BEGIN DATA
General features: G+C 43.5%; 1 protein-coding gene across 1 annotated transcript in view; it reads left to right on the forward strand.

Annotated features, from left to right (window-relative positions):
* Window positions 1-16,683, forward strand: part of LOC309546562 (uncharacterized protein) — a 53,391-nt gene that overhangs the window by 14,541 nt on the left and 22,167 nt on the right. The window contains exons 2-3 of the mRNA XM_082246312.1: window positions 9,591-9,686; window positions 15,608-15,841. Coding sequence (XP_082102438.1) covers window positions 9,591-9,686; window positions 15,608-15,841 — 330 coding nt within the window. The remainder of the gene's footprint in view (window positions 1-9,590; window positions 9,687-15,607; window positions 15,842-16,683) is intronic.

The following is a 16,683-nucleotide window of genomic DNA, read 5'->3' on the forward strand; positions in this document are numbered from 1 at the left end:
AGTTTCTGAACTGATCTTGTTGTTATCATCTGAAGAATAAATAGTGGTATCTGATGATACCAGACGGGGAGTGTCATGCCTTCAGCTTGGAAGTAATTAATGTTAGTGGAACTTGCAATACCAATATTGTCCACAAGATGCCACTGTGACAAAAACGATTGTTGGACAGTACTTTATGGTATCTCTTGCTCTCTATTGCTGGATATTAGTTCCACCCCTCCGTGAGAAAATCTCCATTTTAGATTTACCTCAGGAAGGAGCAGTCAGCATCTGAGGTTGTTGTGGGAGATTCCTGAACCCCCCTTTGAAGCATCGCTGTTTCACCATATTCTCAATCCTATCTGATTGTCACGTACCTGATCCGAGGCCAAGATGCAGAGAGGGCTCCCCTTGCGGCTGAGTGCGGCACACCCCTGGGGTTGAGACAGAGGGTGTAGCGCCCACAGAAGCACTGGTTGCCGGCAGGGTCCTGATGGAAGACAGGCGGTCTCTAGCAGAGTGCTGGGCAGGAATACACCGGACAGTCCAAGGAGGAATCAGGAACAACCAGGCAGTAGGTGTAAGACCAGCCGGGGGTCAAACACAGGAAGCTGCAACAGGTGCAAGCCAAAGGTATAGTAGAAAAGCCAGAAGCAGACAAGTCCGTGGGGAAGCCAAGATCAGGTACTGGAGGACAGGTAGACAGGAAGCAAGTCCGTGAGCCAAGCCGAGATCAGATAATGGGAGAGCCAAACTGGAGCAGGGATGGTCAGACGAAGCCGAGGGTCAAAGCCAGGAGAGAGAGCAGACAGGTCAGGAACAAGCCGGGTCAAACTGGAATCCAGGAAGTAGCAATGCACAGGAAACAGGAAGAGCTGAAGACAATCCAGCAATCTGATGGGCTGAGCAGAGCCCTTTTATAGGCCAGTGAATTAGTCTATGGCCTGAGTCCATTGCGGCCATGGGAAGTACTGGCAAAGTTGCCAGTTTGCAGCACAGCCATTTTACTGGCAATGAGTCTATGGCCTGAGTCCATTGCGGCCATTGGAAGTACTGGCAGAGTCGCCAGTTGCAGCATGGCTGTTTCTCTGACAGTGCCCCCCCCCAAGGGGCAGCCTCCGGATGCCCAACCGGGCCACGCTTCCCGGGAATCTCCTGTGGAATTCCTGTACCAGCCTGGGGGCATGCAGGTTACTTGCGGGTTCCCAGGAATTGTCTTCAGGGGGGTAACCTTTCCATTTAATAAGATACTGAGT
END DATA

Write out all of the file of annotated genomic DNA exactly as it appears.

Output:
General features: G+C 43.5%; 1 protein-coding gene across 1 annotated transcript in view; it reads left to right on the forward strand.

Annotated features, from left to right (window-relative positions):
* Window positions 1-16,683, forward strand: part of LOC309546562 (uncharacterized protein) — a 53,391-nt gene that overhangs the window by 14,541 nt on the left and 22,167 nt on the right. The window contains exons 2-3 of the mRNA XM_082246312.1: window positions 9,591-9,686; window positions 15,608-15,841. Coding sequence (XP_082102438.1) covers window positions 9,591-9,686; window positions 15,608-15,841 — 330 coding nt within the window. The remainder of the gene's footprint in view (window positions 1-9,590; window positions 9,687-15,607; window positions 15,842-16,683) is intronic.

The following is a 16,683-nucleotide window of genomic DNA, read 5'->3' on the forward strand; positions in this document are numbered from 1 at the left end:
AGTTTCTGAACTGATCTTGTTGTTATCATCTGAAGAATAAATAGTGGTATCTGATGATACCAGACGGGGAGTGTCATGCCTTCAGCTTGGAAGTAATTAATGTTAGTGGAACTTGCAATACCAATATTGTCCACAAGATGCCACTGTGACAAAAACGATTGTTGGACAGTACTTTATGGTATCTCTTGCTCTCTATTGCTGGATATTAGTTCCACCCCTCCGTGAGAAAATCTCCATTTTAGATTTACCTCAGGAAGGAGCAGTCAGCATCTGAGGTTGTTGTGGGAGATTCCTGAACCCCCCTTTGAAGCATCGCTGTTTCACCATATTCTCAATCCTATCTGATTGTCACGTACCTGATCCGAGGCCAAGATGCAGAGAGGGCTCCCCTTGCGGCTGAGTGCGGCACACCCCTGGGGTTGAGACAGAGGGTGTAGCGCCCACAGAAGCACTGGTTGCCGGCAGGGTCCTGATGGAAGACAGGCGGTCTCTAGCAGAGTGCTGGGCAGGAATACACCGGACAGTCCAAGGAGGAATCAGGAACAACCAGGCAGTAGGTGTAAGACCAGCCGGGGGTCAAACACAGGAAGCTGCAACAGGTGCAAGCCAAAGGTATAGTAGAAAAGCCAGAAGCAGACAAGTCCGTGGGGAAGCCAAGATCAGGTACTGGAGGACAGGTAGACAGGAAGCAAGTCCGTGAGCCAAGCCGAGATCAGATAATGGGAGAGCCAAACTGGAGCAGGGATGGTCAGACGAAGCCGAGGGTCAAAGCCAGGAGAGAGAGCAGACAGGTCAGGAACAAGCCGGGTCAAACTGGAATCCAGGAAGTAGCAATGCACAGGAAACAGGAAGAGCTGAAGACAATCCAGCAATCTGATGGGCTGAGCAGAGCCCTTTTATAGGCCAGTGAATTAGTCTATGGCCTGAGTCCATTGCGGCCATGGGAAGTACTGGCAAAGTTGCCAGTTTGCAGCACAGCCATTTTACTGGCAATGAGTCTATGGCCTGAGTCCATTGCGGCCATTGGAAGTACTGGCAGAGTCGCCAGTTGCAGCATGGCTGTTTCTCTGACAGTGCCCCCCCCCAAGGGGCAGCCTCCGGATGCCCAACCGGGCCACGCTTCCCGGGAATCTCCTGTGGAATTCCTGTACCAGCCTGGGGGCATGCAGGTTACTTGCGGGTTCCCAGGAATTGTCTTCAGGGGGGTAACCTTTCCATTTAATAAGATACTGAGT